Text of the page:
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College Ministry an Opportunity for Mercy


Cleveland native Br. Rob Reuter, C.PP.S., is a professor of philosophy at Saint Joseph’s College in Rensselaer, Ind. Professed in 2003, he had the unique experience of going through religious formation as a college professor. Br. Rob has also been involved in the leadership of the Congregation.

When you first heard about the Jubilee Year of Mercy, how did you
see it working with your ministry?

I was delighted that Pope Francis was taking the Church in the direction of a central gospel message, rather than focusing on doctrinal or institutional issues. At the risk of patting ourselves on the back, our Community has always focused on mercy through reconciliation (by bringing people together who might otherwise be divided). So I saw a year of mercy fitting in perfectly with our ministry at Saint Joseph’s College, which, as our mission statements says, is to promote the “values of justice and love and . . . commitment to human solidarity.”

Is the concept of the Father’s mercy one that resonates with young adults?

Yes and no. We live in a culture that seems only to promote competition and reward “winners” and where the current political climate is an “us-versus-them” mentality. Those attitudes are not lost on young adults.

On the other hand, I very often see young adults volunteering their time for service, or choosing service-oriented careers. I was visited last semester by a recent graduate who is now in optometry school. She said her career goal is to make eye care affordable to the poor. She did not explicitly link her goals to Francis’ message of mercy, but of course living that message is what counts.

Is the concept of the Father’s mercy one that resonates with young adults?

Yes and no. We live in a culture that seems only to promote competition and reward “winners” and where the current political climate is an “us-versus-them” mentality. Those attitudes are not lost on young adults.

On the other hand, I very often see young adults volunteering their time for service, or choosing service-oriented careers. I was visited last semester by a recent graduate who is now in optometry school. She said her career goal is to make eye care affordable to the poor. She did not explicitly link her goals to Francis’ message of mercy, but of course living that message is what counts.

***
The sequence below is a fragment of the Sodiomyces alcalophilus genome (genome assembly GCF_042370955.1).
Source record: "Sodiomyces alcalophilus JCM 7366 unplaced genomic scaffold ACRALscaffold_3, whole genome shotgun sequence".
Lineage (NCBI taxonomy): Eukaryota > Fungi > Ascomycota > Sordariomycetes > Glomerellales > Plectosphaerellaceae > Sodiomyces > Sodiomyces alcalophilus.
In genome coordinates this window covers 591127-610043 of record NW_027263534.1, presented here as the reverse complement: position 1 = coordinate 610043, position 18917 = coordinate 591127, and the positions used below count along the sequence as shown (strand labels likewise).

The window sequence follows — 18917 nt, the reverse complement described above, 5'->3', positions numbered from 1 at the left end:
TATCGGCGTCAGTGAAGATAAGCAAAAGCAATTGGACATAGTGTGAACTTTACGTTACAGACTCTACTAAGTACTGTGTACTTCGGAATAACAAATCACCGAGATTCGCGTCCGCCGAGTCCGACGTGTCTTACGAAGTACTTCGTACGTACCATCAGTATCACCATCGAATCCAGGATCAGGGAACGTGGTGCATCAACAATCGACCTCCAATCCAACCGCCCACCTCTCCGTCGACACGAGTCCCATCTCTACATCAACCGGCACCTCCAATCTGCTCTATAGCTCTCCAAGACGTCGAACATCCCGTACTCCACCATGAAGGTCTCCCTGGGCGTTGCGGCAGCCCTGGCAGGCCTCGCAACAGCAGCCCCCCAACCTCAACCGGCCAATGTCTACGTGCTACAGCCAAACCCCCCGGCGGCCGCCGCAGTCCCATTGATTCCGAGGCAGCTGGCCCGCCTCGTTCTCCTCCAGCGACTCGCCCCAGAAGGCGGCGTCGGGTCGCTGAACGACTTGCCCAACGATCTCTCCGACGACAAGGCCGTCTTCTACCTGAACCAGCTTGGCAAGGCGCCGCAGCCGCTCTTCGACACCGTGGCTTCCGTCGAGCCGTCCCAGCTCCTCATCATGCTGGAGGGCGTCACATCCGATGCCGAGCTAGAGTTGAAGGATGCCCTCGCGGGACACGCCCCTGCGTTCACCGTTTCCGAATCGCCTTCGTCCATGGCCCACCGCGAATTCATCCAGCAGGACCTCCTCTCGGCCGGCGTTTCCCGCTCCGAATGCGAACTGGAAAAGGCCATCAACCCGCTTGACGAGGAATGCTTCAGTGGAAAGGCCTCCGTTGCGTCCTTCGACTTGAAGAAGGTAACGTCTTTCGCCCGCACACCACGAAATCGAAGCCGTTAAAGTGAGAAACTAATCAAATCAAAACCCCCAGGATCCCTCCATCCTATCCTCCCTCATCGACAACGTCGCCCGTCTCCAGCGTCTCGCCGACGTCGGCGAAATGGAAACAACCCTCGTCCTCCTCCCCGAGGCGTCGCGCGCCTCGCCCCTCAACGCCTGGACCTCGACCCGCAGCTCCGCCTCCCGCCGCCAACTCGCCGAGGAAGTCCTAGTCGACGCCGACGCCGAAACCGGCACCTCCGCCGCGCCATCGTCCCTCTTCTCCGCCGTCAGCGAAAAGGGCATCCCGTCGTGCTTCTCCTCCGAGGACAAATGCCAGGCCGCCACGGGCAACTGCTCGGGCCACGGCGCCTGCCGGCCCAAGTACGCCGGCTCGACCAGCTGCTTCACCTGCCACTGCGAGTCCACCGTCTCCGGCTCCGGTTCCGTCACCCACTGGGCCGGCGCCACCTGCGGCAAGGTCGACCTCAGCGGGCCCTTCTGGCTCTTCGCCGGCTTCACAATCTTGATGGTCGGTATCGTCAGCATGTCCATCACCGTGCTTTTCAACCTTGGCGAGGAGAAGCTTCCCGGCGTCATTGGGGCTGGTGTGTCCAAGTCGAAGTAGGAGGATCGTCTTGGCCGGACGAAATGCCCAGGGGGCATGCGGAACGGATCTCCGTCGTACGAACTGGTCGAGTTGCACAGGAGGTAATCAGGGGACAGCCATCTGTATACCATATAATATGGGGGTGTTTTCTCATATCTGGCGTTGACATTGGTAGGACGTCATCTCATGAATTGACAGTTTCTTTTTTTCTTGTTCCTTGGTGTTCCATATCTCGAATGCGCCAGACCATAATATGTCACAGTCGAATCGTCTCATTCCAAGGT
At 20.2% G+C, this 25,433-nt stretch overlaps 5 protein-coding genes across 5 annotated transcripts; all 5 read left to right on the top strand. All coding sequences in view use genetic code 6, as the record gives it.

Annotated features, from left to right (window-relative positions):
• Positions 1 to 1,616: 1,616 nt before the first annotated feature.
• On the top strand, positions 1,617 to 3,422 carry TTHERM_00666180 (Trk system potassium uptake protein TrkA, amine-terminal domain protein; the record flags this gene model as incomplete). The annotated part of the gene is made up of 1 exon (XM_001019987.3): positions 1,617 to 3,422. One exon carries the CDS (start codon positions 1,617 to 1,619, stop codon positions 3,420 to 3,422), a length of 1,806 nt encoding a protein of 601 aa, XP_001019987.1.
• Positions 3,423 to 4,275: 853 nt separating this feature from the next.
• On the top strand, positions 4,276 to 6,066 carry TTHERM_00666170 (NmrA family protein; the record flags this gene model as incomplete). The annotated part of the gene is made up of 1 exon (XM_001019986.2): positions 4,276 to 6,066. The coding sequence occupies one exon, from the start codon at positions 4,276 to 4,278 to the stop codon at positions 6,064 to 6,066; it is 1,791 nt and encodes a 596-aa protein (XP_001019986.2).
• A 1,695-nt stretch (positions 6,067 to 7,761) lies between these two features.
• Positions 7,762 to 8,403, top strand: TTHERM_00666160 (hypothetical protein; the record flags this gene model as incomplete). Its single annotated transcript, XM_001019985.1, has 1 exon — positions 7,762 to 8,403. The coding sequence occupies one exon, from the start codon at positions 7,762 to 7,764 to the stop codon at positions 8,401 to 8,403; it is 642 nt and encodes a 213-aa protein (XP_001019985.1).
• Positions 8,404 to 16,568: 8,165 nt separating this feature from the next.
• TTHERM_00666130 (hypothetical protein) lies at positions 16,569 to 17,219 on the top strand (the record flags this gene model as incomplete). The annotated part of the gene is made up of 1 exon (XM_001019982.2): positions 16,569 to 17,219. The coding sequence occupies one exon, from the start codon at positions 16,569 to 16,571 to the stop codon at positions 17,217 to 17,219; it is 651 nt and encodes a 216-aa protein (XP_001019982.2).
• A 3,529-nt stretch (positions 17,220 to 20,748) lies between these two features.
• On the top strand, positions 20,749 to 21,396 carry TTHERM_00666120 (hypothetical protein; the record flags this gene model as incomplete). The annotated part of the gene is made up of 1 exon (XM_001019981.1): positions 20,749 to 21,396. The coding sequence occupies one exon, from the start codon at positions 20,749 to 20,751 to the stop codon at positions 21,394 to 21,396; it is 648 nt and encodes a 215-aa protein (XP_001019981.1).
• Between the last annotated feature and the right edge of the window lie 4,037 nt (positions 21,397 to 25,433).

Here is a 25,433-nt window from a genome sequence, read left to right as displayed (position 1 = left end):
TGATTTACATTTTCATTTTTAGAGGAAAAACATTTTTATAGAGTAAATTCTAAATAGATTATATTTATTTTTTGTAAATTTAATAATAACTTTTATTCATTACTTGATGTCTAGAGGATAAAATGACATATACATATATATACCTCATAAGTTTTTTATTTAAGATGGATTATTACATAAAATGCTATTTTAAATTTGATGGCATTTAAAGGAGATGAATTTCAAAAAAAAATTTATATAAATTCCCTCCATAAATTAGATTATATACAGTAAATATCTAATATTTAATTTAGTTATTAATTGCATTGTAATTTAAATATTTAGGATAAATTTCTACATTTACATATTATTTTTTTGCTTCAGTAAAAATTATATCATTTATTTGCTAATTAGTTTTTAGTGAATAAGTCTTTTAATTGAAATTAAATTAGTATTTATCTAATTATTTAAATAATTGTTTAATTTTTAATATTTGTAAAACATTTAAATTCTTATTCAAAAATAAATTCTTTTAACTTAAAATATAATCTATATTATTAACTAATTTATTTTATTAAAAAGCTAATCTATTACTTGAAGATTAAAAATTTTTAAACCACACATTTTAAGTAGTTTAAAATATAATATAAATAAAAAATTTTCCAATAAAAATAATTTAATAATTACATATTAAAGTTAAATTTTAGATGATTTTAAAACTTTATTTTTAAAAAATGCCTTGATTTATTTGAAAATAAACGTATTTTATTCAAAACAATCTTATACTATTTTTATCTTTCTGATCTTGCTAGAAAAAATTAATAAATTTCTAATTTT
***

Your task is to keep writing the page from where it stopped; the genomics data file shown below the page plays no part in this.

How do you see yourself celebrating/participating in the Jubilee Year of Mercy?

Besides classroom teaching, I’m excited about two ministries I do that help me live a life of mercy. Once a month, I take a group of student volunteers to a food pantry, where they interact with people of a social status they probably didn’t see much of during their often middle-class upbringing.

Also, a couple of St. Joe staff members and I recently started an outreach ministry to the LGBTQ community (or “gay community” for short).  This community is an often neglected and marginalized group on small college campuses, not to mention society at large (and often the Church too).

These two ministries, along with teaching, are probably the clearest ways I see myself participating in the Year of Mercy.

Do you routinely see acts of mercy on the college campus? Among the students? Between students and faculty/staff? In other ways?

Definitely. It’s very common for faculty and staff to come in on weekends and evenings to help students, do an emergency repair, or do whatever is needed to keep the college running. The faculty have not had a raise for at least three years, yet they remain very dedicated to the mission of the college. Recently, an athletic team donated the money they would have spent on their evening meal in the cafeteria to the Sorrowful Mother Food Pantry in Wheatfield, Ind. They raised $500 dollars.

I could supply many more examples like this, but you get the point.

Check out Streams of Mercy for more interviews with members of the Precious Blood family.



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